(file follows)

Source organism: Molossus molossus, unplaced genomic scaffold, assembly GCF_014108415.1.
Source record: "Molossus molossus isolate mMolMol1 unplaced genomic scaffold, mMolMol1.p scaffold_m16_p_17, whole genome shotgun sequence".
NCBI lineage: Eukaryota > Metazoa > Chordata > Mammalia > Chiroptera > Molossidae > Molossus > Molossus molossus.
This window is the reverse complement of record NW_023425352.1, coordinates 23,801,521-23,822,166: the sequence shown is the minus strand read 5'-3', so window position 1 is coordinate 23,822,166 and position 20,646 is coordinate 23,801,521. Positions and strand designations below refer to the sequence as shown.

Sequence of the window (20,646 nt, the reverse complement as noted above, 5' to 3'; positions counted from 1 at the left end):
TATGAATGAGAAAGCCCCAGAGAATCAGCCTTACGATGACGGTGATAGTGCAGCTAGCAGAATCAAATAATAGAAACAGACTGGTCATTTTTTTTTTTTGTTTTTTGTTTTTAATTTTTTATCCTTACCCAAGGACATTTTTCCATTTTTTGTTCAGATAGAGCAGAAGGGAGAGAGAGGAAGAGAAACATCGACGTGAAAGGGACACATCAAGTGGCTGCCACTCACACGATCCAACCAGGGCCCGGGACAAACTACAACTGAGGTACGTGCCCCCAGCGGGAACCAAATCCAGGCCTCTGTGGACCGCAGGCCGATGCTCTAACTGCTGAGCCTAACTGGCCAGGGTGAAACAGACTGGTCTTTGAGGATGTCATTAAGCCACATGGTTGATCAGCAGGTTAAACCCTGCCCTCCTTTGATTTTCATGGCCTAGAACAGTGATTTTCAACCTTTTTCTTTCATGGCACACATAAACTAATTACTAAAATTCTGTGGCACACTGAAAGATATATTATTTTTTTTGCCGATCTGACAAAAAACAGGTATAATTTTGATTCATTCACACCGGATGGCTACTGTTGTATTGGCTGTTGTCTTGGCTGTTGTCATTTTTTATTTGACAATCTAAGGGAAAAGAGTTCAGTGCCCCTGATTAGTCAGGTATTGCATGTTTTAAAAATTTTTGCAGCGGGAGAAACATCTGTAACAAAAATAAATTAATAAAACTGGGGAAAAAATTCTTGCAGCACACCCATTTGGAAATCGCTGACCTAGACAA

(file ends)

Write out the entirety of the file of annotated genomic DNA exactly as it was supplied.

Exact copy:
Source organism: Molossus molossus, unplaced genomic scaffold, assembly GCF_014108415.1.
Source record: "Molossus molossus isolate mMolMol1 unplaced genomic scaffold, mMolMol1.p scaffold_m16_p_17, whole genome shotgun sequence".
NCBI lineage: Eukaryota > Metazoa > Chordata > Mammalia > Chiroptera > Molossidae > Molossus > Molossus molossus.
This window is the reverse complement of record NW_023425352.1, coordinates 23,801,521-23,822,166: the sequence shown is the minus strand read 5'-3', so window position 1 is coordinate 23,822,166 and position 20,646 is coordinate 23,801,521. Positions and strand designations below refer to the sequence as shown.

Sequence of the window (20,646 nt, the reverse complement as noted above, 5' to 3'; positions counted from 1 at the left end):
TATGAATGAGAAAGCCCCAGAGAATCAGCCTTACGATGACGGTGATAGTGCAGCTAGCAGAATCAAATAATAGAAACAGACTGGTCATTTTTTTTTTTTGTTTTTTGTTTTTAATTTTTTATCCTTACCCAAGGACATTTTTCCATTTTTTGTTCAGATAGAGCAGAAGGGAGAGAGAGGAAGAGAAACATCGACGTGAAAGGGACACATCAAGTGGCTGCCACTCACACGATCCAACCAGGGCCCGGGACAAACTACAACTGAGGTACGTGCCCCCAGCGGGAACCAAATCCAGGCCTCTGTGGACCGCAGGCCGATGCTCTAACTGCTGAGCCTAACTGGCCAGGGTGAAACAGACTGGTCTTTGAGGATGTCATTAAGCCACATGGTTGATCAGCAGGTTAAACCCTGCCCTCCTTTGATTTTCATGGCCTAGAACAGTGATTTTCAACCTTTTTCTTTCATGGCACACATAAACTAATTACTAAAATTCTGTGGCACACTGAAAGATATATTATTTTTTTTGCCGATCTGACAAAAAACAGGTATAATTTTGATTCATTCACACCGGATGGCTACTGTTGTATTGGCTGTTGTCTTGGCTGTTGTCATTTTTTATTTGACAATCTAAGGGAAAAGAGTTCAGTGCCCCTGATTAGTCAGGTATTGCATGTTTTAAAAATTTTTGCAGCGGGAGAAACATCTGTAACAAAAATAAATTAATAAAACTGGGGAAAAAATTCTTGCAGCACACCCATTTGGAAATCGCTGACCTAGACAA